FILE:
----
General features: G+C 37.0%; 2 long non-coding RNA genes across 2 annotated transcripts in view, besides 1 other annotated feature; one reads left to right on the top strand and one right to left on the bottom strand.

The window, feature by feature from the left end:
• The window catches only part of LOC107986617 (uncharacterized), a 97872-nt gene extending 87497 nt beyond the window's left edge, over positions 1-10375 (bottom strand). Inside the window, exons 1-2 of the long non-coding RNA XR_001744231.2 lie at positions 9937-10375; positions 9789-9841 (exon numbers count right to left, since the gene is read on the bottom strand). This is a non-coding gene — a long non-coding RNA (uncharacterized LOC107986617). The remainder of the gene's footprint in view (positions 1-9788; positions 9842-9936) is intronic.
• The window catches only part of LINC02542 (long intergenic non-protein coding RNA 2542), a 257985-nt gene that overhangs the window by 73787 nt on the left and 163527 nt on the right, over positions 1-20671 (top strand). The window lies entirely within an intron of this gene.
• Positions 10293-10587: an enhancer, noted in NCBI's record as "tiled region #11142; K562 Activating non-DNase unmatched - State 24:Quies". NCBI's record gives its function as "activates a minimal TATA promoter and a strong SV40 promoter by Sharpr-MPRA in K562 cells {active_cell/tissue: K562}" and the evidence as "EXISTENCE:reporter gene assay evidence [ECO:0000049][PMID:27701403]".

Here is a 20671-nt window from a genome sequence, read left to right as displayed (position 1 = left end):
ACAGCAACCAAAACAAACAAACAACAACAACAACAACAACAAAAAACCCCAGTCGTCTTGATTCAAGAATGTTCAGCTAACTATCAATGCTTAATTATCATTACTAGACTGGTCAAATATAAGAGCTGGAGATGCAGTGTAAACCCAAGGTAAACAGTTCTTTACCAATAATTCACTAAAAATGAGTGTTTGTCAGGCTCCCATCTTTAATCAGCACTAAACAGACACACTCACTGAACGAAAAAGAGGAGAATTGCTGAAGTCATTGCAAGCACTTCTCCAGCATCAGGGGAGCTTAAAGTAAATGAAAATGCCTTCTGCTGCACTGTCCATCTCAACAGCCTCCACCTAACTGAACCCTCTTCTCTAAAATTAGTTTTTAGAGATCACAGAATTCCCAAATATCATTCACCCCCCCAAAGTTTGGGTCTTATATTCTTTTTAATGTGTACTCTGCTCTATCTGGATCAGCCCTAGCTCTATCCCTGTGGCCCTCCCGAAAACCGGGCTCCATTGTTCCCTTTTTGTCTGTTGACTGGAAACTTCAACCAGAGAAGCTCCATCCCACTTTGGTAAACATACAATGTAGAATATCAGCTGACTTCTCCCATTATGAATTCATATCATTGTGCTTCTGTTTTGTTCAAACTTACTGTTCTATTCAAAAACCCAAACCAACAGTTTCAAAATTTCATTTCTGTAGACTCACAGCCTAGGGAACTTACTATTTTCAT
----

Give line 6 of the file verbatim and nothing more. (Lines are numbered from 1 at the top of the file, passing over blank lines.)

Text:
Here is a 20671-nt window from a genome sequence, read left to right as displayed (position 1 = left end):